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Cold Sores

Cold Sores

07 Nov 2019

Cold Sores

WHAT ARE THEY

Cold sores are small infectious blisters that develop on your lips or around your mouth. Between 56-85% of people carry the virus which causes cold sores by the time they are an adult. The first infection usually happens as a young baby or in childhood, though there may not be any symptoms. In 20-40% of young adults who have the virus, the cold sore can come back. Recurrence can occur between two and six times a year. 

WHAT ARE THE MAIN CAUSES?

Cold sores are caused by the herpes simplex or ‘cold sore’ virus. They are extremely infectious and you can easily pass them from person to person by close direct contact (for example by kissing). You are most likely to pass on the virus when the cold sore bursts, but they are still infectious until they have completely healed and disappeared.

After you have caught the virus, it doesn’t become active until it is triggered by something, and then one or more cold sores develop. Triggers are different for different people. Common triggers are stress, tiredness, an injury to the affected area, strong sunlight, and in women, monthly periods.

Some people have cold sores that come back a few times a year, while others have one cold sore and never have another. Some people have the virus in their body, but don’t know they have it until they get a cold sore.

 

WHAT ARE THE SYMPTOMS?

Once the virus has been triggered, you may feel a tingling, itching or burning sensation around your mouth. Small fluid-filled sores will then appear, most commonly on the edges of your lip. Cold sores are usually quite mild, but can cause complications if drinking fluids becomes painful, as you can become dehydrated.

In young children, the symptoms may be a little different, with ulcers on the tongue, lips, gums and other places in the mouth. They may also have pain, be unable to swallow, drool and become dehydrated, as well as have a fever, general tiredness, loss of appetite and irritability. This is known as gingivostomatitis. If you suspect your child has this condition, you should seek medical advice.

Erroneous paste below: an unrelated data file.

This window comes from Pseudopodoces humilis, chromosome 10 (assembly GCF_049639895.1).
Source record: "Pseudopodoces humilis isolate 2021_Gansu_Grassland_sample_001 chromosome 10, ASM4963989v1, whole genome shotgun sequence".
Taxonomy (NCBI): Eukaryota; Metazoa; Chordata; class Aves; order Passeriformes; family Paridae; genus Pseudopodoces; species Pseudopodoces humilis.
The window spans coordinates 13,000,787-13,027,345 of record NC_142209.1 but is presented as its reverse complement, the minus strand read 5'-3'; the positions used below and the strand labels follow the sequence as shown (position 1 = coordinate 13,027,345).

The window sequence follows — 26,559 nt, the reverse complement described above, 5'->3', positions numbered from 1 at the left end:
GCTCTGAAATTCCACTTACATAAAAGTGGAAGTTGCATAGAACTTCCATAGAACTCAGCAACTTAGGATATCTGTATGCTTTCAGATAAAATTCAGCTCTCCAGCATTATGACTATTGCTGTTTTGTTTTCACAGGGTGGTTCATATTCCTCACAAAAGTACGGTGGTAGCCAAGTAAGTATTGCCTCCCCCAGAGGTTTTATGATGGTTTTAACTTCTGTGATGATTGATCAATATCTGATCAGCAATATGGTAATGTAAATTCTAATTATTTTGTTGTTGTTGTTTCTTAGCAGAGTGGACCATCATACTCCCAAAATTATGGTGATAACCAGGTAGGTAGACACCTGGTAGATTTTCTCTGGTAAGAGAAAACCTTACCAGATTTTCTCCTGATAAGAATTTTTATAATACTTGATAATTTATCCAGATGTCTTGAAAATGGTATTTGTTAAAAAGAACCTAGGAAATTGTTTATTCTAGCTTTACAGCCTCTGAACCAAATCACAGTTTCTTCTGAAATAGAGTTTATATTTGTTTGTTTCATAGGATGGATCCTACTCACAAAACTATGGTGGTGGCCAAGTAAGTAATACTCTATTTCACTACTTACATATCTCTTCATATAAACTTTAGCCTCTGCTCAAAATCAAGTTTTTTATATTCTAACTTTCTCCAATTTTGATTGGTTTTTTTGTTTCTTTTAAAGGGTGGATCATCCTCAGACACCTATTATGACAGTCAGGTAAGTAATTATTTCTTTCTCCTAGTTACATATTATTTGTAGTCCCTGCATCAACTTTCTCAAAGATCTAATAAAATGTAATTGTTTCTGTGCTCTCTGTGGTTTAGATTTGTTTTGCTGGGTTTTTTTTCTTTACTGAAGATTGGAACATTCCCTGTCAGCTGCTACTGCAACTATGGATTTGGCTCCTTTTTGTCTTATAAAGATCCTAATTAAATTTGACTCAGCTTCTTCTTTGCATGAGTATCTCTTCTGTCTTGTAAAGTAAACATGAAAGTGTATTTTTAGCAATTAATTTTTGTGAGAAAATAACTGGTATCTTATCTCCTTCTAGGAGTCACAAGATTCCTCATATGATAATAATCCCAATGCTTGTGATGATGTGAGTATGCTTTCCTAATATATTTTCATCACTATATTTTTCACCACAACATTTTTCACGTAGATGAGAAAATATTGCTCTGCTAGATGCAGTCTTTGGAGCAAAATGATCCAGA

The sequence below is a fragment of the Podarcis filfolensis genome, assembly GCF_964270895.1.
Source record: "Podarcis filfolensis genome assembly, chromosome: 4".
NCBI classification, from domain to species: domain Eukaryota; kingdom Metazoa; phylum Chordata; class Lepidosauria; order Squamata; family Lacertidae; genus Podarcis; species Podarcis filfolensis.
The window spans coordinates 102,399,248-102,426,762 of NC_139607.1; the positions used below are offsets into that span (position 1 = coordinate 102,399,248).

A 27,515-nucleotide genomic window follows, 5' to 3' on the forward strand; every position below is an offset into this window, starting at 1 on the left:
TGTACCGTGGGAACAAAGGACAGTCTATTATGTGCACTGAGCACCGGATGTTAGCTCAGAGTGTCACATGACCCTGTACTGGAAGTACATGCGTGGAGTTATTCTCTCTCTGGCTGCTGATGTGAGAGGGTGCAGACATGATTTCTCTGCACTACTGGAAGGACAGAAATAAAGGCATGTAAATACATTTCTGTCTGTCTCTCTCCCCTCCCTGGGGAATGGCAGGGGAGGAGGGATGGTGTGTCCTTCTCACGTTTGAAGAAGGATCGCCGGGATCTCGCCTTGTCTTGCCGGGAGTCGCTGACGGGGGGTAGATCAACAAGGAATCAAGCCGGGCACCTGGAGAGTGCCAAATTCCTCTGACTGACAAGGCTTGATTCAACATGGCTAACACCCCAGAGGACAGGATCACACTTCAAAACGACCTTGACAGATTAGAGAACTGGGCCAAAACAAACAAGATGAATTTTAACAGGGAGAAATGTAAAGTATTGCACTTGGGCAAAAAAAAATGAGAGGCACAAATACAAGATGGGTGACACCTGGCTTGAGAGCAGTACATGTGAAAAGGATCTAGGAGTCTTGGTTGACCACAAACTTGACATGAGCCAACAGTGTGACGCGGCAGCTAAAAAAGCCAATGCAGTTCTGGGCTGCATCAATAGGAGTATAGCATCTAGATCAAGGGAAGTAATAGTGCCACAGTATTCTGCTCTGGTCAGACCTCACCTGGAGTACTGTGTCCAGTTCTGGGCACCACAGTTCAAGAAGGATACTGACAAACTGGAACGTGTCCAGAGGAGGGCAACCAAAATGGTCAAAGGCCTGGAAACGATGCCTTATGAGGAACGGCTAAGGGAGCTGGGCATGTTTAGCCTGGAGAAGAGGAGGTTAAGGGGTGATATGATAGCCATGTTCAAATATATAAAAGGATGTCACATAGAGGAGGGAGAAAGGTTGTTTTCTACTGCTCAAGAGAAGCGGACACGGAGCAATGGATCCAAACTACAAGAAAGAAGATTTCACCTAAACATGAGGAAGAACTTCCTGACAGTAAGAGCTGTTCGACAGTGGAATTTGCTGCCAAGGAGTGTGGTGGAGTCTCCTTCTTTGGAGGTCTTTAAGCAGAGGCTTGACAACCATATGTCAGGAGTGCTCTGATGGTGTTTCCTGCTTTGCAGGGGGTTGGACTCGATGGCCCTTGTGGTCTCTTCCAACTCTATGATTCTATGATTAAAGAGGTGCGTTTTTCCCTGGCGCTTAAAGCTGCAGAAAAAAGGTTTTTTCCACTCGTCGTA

WHAT CAN I DO ABOUT IT?

You can leave a cold sore to clear up by itself, which it should do within 10 days. To help ease your symptoms and speed up the healing time, however, you can buy treatment creams from your local pharmacy. It’s best to apply the cream as soon as you feel the tingling, itching or burning sensation around your mouth.

Make sure you avoid close contact with people more likely to pick up infections, for example:

  • Newborn babies (never kiss a newborn baby if you have a cold sore).

Bonjela Cold Sore Cream is an effective way to treat & help prevent cold sores. It turns invisible when applied.
To treat a cold sore: use bonjela cold sore cream at least 4 times per day until the cold sore completely disappears, typically within 4-5 days.
Suitable for use for adults, children aged 4 years and older and diabetics. Always read the instructions.

Top Tips

  1. Drink plenty of fluids to avoid dehydration.
  2. Avoid acidic or salty foods and eat cool, soft foods.
  3. If brushing your teeth is painful, use antiseptic mouthwash.
  4. Dab cream onto cold sores rather than rubbing it in.
  5. Wash your hands using liquid soap and clean water before and after applying a cold sore cream.
  6. Avoiding touching your cold sores other than to apply cream, and don't share your cold sore cream with others.
  7. Don't share medication or items such as lipstick that come into contact with the affected area.
  8. You don't need to stay away from work or miss school, but avoid your cold sore coming into direct contact with other people.
  9. Stay away from people who are more likely to pick up infections.
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